Common cold immunity helped with Covid 19
August 10, 2022Covid 19
Immunity for the common cold coronaviruses may ward off severe covid-19. According to a laboratory experiment a strong T-cell response against the coronaviruses including the ones that cause the common cold-like symptoms was linked to greater covid-19 immunity.
We look at what this means:
If you have a good immune response to the common cold coronovirus you are more likely protected against covid-19.
Increasing the hopes that a pan-coronavirus vaccine could be achieved.
Ricardo da Silva Antunes at La Jolla Institute for Immunology in California analysed blood samples collected from 32 people between 2016 and 2019, before covid-19 emerged.
Samples were taken from each person over six months to three years.
The team wanted to see how the immune cells in these samples responded to four different coronaviruses that cause common cold-like symptoms as well as the original SARS-CoV-2 strain. The common cold and flu are all SARS Covid pathogens. Which can move across populations as fast as Covid 19.
The coronavirus class is wide. Several strains are known to infect humans. Of these, four viruses cause common cold-like symptoms. Including SARS-CoV, which causes severe acute respiratory syndrome (SARS); MERS-CoV, which causes Middle East respiratory syndrome (MERS); and SARS-CoV-2, the cause of the ongoing pandemic.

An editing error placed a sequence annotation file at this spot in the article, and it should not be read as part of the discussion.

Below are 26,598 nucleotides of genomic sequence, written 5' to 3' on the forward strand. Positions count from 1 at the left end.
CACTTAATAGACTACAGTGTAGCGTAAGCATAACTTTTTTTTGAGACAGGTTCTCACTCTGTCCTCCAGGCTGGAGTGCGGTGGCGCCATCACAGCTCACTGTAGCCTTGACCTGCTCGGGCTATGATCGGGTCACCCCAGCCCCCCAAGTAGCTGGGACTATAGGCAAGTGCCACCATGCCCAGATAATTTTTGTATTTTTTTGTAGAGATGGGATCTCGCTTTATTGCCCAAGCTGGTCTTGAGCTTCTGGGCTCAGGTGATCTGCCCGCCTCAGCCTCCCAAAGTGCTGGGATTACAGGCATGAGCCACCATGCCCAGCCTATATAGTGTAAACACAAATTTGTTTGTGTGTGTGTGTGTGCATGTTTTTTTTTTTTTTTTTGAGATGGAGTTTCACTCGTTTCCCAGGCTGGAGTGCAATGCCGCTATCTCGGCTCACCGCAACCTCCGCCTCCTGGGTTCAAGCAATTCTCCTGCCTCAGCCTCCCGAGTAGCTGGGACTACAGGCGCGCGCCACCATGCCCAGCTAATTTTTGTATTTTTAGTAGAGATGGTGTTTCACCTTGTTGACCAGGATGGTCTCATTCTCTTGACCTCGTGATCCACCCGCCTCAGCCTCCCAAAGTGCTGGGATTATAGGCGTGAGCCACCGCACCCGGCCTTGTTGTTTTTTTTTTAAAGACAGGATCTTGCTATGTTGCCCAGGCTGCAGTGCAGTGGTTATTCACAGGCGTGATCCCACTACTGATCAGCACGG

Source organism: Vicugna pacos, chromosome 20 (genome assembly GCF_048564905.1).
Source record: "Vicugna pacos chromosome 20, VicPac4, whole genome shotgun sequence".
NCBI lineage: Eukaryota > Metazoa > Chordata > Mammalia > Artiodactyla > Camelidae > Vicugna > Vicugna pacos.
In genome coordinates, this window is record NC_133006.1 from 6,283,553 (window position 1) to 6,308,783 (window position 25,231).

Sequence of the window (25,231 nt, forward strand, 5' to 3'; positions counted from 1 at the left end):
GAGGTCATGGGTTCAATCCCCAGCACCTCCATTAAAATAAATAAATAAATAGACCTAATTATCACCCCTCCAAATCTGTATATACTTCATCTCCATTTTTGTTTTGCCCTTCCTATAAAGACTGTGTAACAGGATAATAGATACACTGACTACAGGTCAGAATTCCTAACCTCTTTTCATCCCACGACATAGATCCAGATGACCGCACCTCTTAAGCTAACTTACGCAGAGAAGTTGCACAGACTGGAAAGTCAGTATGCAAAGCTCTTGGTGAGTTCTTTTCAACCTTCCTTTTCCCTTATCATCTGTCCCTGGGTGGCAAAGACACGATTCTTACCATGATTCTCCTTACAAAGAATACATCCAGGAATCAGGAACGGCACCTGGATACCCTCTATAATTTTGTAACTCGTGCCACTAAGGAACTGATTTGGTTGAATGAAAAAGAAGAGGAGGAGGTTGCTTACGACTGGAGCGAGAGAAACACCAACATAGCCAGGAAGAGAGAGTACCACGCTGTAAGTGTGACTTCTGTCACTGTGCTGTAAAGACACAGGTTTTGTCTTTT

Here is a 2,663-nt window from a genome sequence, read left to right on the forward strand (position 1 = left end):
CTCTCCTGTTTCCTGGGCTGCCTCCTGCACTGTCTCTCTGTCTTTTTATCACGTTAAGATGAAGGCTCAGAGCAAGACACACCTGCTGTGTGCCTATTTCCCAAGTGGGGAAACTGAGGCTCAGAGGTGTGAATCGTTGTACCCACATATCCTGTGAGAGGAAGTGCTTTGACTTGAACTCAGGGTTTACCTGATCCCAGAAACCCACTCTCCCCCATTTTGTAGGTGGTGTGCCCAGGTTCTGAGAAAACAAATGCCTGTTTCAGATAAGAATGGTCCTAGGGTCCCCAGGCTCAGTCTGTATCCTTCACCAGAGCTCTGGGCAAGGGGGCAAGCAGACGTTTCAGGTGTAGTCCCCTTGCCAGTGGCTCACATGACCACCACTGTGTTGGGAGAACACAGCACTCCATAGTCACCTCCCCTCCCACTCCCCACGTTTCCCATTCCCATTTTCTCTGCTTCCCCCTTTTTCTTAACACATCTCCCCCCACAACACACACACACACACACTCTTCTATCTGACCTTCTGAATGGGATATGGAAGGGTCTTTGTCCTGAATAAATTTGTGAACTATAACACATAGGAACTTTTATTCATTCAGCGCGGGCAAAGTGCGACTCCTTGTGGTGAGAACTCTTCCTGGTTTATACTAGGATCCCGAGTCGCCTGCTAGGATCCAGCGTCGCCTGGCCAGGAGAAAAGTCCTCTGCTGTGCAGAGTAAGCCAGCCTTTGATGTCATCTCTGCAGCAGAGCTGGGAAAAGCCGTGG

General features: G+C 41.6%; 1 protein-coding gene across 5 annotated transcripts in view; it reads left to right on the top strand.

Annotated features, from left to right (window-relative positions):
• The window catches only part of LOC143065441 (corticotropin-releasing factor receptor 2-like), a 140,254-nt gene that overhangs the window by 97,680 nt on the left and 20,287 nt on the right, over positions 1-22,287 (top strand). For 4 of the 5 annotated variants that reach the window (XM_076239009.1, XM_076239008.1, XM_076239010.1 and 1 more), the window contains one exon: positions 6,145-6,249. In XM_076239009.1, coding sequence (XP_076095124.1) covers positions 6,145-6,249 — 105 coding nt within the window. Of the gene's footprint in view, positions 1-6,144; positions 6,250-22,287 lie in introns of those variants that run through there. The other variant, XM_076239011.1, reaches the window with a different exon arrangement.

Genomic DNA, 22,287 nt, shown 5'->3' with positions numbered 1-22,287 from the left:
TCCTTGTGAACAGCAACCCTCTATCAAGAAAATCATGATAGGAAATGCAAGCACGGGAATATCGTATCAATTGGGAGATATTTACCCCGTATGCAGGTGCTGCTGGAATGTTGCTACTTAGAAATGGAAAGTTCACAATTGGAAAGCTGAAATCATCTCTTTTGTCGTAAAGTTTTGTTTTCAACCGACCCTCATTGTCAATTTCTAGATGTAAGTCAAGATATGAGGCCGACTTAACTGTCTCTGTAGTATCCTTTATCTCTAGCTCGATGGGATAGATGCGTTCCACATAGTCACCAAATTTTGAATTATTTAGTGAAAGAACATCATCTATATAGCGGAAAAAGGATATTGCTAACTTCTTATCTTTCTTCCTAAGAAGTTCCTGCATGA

Da Silva Antunes says "it was important to use samples taken before the pandemic. This means that when we’re looking at our results, we know that they are caused by pre-existing immune memory and that they’re not contaminated by people’s immune responses to SARS-CoV-2.”
Covid 19 has similar genetic sequences to the four common cold-like coronaviruses, says da Silva Antunes. Studies previously suggest that stronger T-cell responses induced by prior coronaviruses may protect against SARS-CoV-2.
The researchers combined the participants’ blood with peptides – strings of amino acids – from the different common cold-like coronaviruses.
Immune responses are typically triggered by the body recognising the peptides of a virus. They measured the T-cell responses in the blood when exposed to these viruses.
Looking at multiple samples from each participant, the researchers found the T-cell and antibody responses were stable and persistent for all four common cold-like coronaviruses.
By looking at the T-cells, some of which are more likely to be activated by recent re-infections, they determined these immune responses weren’t due to regular re-infections. Instead, this immune response may be relatively stable.
Da Silva Antunes speculates that if these common cold-like coronaviruses elicit similar immune responses, it may generate a stable immune memory.